For every screening with live orchestra of Sergei Eisenstein’s Alexander Nevsky (music by Prokofiev), there should be at least a dozen screenings with live orchestra of Paul Strand’s Redes (music by Silvestre Revueltas).
I supply three reasons:
1.Revueltas’s score is as great an achievement as Prokofiev’s, yet remains virtually unknown.
2.Unlike Nevsky, which Prokofiev turned into a terrific cantata, Redes does not readily yield a concert work; it requires pictures to make sense.
3.Alexander Nevsky is a galvanizing cinematic experience. Redes is only a galvanizing cinematic experience when the music is live. The original soundtrack, recorded in haste, is execrable.
All this comprises the rationale for PostClassical Ensemble’s latest in its series of Naxos DVDs featuring classic 1930s films with the soundtracks newly recorded. In fact, this same DVD is the world premiere recording of the complete Redes score.
A full-page article in last weekend’s El Pais (Madrid), by the eminent Spanish novelist Antonio Munoz Molina, takes it all in as follows:
“Revueltas is one of those composers who for various accidental reasons — his disorderly life and premature death, the fact of his being Mexican – does not occupy the place that he should in a present-day musical culture that clings so tenaciously to the sclerotic. . . . His music, so powerful in itself, highlights the rich artistic crossroads of the thirties, the tensions between modernity and mass culture, between formal innovation and political activism.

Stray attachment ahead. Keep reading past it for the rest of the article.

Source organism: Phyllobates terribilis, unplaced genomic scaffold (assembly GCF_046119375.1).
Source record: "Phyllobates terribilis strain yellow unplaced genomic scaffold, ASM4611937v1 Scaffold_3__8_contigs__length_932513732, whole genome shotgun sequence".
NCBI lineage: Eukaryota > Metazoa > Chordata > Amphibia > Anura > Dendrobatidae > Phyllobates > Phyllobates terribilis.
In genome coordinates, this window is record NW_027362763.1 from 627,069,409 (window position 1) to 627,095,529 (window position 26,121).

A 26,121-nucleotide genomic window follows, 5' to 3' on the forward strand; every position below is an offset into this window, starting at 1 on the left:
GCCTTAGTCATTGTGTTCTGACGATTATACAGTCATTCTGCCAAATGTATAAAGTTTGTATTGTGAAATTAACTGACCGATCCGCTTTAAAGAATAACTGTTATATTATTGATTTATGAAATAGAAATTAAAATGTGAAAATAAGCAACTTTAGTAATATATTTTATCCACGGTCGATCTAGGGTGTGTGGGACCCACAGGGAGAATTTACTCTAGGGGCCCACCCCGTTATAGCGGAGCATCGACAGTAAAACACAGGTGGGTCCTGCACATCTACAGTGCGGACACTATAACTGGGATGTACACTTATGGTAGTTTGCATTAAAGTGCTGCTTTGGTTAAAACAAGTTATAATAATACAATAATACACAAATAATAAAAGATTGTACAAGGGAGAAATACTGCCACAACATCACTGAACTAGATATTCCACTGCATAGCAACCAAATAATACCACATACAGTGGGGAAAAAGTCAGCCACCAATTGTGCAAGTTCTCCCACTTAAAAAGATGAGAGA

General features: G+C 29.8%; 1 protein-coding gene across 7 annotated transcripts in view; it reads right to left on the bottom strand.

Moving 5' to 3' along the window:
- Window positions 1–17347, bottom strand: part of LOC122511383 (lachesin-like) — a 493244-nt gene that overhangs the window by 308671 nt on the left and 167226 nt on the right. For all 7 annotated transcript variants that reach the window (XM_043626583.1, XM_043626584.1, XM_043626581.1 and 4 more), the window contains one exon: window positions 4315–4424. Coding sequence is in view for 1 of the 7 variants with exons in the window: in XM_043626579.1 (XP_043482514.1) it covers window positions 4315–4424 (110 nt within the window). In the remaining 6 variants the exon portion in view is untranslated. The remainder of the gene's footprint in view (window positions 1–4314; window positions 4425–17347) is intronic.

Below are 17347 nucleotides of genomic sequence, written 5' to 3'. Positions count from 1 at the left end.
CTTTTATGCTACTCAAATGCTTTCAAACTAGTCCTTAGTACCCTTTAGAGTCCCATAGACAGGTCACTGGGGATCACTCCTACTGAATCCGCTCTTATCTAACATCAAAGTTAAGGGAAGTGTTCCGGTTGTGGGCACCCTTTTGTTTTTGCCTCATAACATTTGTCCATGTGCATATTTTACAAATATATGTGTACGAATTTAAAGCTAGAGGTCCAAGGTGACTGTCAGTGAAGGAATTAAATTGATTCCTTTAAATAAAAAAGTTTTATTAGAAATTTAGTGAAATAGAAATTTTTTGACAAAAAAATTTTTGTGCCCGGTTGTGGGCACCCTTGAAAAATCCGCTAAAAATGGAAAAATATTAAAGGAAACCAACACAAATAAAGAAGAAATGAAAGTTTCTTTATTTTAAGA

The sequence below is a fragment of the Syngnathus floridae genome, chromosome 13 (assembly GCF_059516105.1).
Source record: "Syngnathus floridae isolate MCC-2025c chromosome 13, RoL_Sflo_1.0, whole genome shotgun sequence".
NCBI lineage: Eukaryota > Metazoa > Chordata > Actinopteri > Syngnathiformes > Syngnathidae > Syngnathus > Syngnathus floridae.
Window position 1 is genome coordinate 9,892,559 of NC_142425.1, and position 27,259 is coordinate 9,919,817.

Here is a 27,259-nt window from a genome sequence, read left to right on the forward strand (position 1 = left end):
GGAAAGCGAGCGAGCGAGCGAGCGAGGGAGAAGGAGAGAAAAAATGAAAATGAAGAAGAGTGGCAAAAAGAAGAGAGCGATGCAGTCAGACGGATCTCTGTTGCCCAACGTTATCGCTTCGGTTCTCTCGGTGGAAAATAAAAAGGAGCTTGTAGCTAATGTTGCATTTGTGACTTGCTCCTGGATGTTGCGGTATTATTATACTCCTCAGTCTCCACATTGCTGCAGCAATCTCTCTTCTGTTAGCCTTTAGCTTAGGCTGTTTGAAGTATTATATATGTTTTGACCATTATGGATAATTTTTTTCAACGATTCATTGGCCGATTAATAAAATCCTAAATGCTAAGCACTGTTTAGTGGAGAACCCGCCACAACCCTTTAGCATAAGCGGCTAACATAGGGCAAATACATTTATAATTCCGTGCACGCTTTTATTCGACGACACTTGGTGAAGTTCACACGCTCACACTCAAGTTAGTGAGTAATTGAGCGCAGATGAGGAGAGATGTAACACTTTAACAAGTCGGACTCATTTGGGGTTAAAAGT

“PostClassical Ensemble’s . . . latest great effort of rediscovery is the premiere recording of the complete score composed by Silvestre Revueltas for a legendary 1935 Mexican film, Redes, in collaboration with the photographer Paul Strand and exiled Austrian filmmaker Fred Zinnemann. It is hard to imagine a more complete conjunction of talent. . . .
“In 1935 the best films still preserved the purity and expressive visual sophistication of silent cinema. In Redes, imagery and music combine so powerfully that the few spoken words are rather irrelevant. Revueltas’s love of Stravinsky and of the folk music of Mexico inspire a fiercely corporeal rhythmic sensibility applied to the collective choreography of fishermen. Almost twenty years later, in Hollywood, Fred Zinnemann would direct High Noon, in which we find a bedazzled white clarity of inflexible sunlight identical to Redes. Now, with a restored print of Redes and Revueltas’ soundtrack newly recorded by PostClassical Ensemble, the beauty of image and of sound register as never before. As Joseph Horowitz says, it is like experiencing a masterpiece of painting cleaned of centuries of grime. The exhausted and disillusioned Silvestre Revueltas of his final years would never have imagined such posterity.”
My English translation, abetted by google, does scant justice to this stellar example of what Americans call “arts journalism.” Especially pregnant is Munoz Molina’s observation of the “artistic crossroads of the thirties” – of the “tensions between modernity and mass culture, between formal innovation and political activism.” This perspective nails Revueltas’s high achievement. Prokofiev and Shostakovich excepted, has any other 1930s political composer – think of Hanns Eisler or Marc Blitzstein — so succeeded at mating originality, innovation, and popular appeal?